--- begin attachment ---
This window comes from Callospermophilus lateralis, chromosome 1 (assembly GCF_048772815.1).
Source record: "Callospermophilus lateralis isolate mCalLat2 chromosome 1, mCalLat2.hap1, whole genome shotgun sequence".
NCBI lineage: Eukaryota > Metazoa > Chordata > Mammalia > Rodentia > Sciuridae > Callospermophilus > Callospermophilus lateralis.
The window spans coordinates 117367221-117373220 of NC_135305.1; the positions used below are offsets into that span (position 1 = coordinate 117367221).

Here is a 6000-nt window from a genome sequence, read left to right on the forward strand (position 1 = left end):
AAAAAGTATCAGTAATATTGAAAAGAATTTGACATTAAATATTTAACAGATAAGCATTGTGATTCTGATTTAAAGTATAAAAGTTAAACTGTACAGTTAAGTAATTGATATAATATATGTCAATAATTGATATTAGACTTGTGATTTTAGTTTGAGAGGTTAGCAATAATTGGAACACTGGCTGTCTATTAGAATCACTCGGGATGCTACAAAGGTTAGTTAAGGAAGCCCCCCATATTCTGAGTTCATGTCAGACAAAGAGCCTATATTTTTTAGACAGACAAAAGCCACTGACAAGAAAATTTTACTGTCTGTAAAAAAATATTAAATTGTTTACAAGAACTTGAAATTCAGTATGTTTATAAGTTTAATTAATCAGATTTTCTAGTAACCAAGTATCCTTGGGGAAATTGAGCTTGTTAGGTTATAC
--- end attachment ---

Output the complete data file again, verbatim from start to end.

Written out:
This window comes from Callospermophilus lateralis, chromosome 1 (assembly GCF_048772815.1).
Source record: "Callospermophilus lateralis isolate mCalLat2 chromosome 1, mCalLat2.hap1, whole genome shotgun sequence".
NCBI lineage: Eukaryota > Metazoa > Chordata > Mammalia > Rodentia > Sciuridae > Callospermophilus > Callospermophilus lateralis.
The window spans coordinates 117367221-117373220 of NC_135305.1; the positions used below are offsets into that span (position 1 = coordinate 117367221).

Here is a 6000-nt window from a genome sequence, read left to right on the forward strand (position 1 = left end):
AAAAAGTATCAGTAATATTGAAAAGAATTTGACATTAAATATTTAACAGATAAGCATTGTGATTCTGATTTAAAGTATAAAAGTTAAACTGTACAGTTAAGTAATTGATATAATATATGTCAATAATTGATATTAGACTTGTGATTTTAGTTTGAGAGGTTAGCAATAATTGGAACACTGGCTGTCTATTAGAATCACTCGGGATGCTACAAAGGTTAGTTAAGGAAGCCCCCCATATTCTGAGTTCATGTCAGACAAAGAGCCTATATTTTTTAGACAGACAAAAGCCACTGACAAGAAAATTTTACTGTCTGTAAAAAAATATTAAATTGTTTACAAGAACTTGAAATTCAGTATGTTTATAAGTTTAATTAATCAGATTTTCTAGTAACCAAGTATCCTTGGGGAAATTGAGCTTGTTAGGTTATAC